“You see, good health makes a lot of sense, but it doesn’t make a lot of dollars.” – Food Matters (available on Netflix Instant Stream)
Monthly Archives: March 2012
My no sugar challenge has been interesting so far. I cut out all sugar beginning Monday, meaning no foods that have sugar, maltodextrin, HFCS, etc. in the ingredients. Monday, Tuesday, and Wednesday, despite sleeping eight hours, I found myself tired all day, and even snappy on Tuesday, which is really strange for me. It’s crazy to think that this could seriously be caused by taking out all sugar, but I can’t think of what else it could be (stress, perhaps?).
This week probably wasn’t the best week to eliminate all sugar considering how stressful it’s been. On Monday morning, after waking up early to go for a rare morning run (I wanted to start this week off right!), I came back and tried my Regular flavor Quaker Instant Oatmeal, which basically contains oats, salt, and some caramel coloring. And I was disgusted. The oatmeal was the same warm texture as always, but it lacked all flavor. I sadly ate the rest of it, and I slowly realized that this week was going to be a bit difficult.
Tuesday morning, I added cinnamon to my regular oatmeal, which gave it a bit of flavor, but I think I ended up using too much cinnamon – I had a hard time swallowing a few of the bites. So the next day I caved – I used one packet of Regular flavored, and one packet of my delicious High Fiber Cinnamon Swirl. The Cinnamon Swirl flavor may contain maltodextrin and sugar, but it also has 10g of fiber, while the Regular flavor only has 3 grams. So in the future, I think I will compromise by mixing one of each packet, which is something I wouldn’t have tried before this experiment.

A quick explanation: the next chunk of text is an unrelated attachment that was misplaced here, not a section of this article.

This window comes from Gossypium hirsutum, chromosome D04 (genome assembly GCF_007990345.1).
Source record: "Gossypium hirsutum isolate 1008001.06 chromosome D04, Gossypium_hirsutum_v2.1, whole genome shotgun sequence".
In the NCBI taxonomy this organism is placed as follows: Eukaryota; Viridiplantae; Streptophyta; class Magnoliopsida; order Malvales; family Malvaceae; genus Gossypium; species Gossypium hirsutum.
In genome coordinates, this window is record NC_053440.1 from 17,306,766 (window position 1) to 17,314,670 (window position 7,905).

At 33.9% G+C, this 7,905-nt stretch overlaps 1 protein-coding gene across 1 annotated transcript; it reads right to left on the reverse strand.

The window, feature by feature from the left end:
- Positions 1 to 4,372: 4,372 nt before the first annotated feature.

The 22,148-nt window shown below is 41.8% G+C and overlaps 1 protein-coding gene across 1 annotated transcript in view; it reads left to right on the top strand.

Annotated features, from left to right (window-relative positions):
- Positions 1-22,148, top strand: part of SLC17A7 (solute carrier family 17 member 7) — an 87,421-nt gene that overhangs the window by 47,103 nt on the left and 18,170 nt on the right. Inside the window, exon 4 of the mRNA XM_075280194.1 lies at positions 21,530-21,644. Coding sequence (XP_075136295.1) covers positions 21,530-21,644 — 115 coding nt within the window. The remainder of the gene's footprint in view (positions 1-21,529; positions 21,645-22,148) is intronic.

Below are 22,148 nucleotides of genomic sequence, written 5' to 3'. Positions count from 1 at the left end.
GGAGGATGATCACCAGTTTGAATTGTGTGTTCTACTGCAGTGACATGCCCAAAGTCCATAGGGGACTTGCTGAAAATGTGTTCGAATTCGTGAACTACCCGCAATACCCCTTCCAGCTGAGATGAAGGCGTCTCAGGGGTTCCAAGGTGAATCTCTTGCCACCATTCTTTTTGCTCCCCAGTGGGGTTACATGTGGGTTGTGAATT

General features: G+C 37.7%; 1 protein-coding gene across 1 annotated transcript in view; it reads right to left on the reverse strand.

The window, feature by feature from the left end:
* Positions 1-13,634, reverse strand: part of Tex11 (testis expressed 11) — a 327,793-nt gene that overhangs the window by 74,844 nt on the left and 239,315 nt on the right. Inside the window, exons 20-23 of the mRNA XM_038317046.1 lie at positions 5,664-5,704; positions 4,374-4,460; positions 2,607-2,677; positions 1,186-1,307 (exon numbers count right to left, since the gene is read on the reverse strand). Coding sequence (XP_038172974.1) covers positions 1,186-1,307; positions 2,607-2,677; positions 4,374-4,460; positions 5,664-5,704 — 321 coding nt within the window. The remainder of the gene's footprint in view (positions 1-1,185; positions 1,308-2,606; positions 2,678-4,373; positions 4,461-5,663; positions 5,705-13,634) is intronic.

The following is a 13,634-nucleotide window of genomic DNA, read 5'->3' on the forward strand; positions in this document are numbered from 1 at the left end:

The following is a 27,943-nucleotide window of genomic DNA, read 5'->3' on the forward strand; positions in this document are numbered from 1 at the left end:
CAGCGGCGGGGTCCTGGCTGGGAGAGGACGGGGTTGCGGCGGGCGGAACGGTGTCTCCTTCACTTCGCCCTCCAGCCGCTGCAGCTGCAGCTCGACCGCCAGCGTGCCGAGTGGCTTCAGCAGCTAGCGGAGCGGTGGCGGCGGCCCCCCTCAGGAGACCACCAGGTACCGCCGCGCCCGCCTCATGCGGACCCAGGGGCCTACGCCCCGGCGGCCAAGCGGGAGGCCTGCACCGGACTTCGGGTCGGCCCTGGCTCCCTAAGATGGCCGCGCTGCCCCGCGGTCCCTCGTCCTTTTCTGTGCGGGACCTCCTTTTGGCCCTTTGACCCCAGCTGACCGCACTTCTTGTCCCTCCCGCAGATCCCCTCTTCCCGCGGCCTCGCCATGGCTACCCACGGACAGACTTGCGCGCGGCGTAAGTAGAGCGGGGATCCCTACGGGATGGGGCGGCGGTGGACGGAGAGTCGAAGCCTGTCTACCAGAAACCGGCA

Herbal tea is the only thing keeping me strong. Celestial Peppermint tea, Tazo Sweet Cinnamon tea, Sleepytime Chamomile, Black Tea, Green tea – all the tea! I’ve been drinking a lot more of it just to keep a strong flavor in my mouth to distract me. Why is not eating sugar so difficult??
Inspired by Wheat Grass & Sassafras’ post, I’ve decided to do a trial no-sugar period. I gave myself plenty of advanced notice (I decided this two weeks ago), and I officially started Monday. While my original intention for delaying my start date was so that I could eat whatever I wanted over spring break, as Wheat Grass & Sassafras pointed out, planning so far in advance has also given me time to prepare mentally – just being more aware of the sugar I’m eating.
Why am I doing this?
I’m happy with my weight and body, but I’m not happy with how unhealthy I sometimes still am. Going vegetarian was a way to force me to eat more vegetables, and while I’ve been trying to limit my dessert intake to complement this healthier way of eating, I all too easily succumb to my sweet tooth. I’ve tried taking pictures of my food to increase my awareness (only worked for a little bit), just telling myself “no” (the yelling of my cravings often drowned out the whisper of reason), and limiting the portion size of the dessert I ate. None of these things have been truly successful, even in the short-term.
How does it work?
Any way I want it to, really. My plan is to test out a no-sugar lifestyle for exactly two weeks, then ending with a cheat day when I can eat whatever the heck I want. The plan is to use this day as a motivator for me not to eat sweets during the two weeks. That final day I’ll also reflect on the sugar-fasting period – what did I like, what changed, how did I feel – and then decide from there what I learned, and how I can use that information to figure out what strategy would work best to keep me healthiest.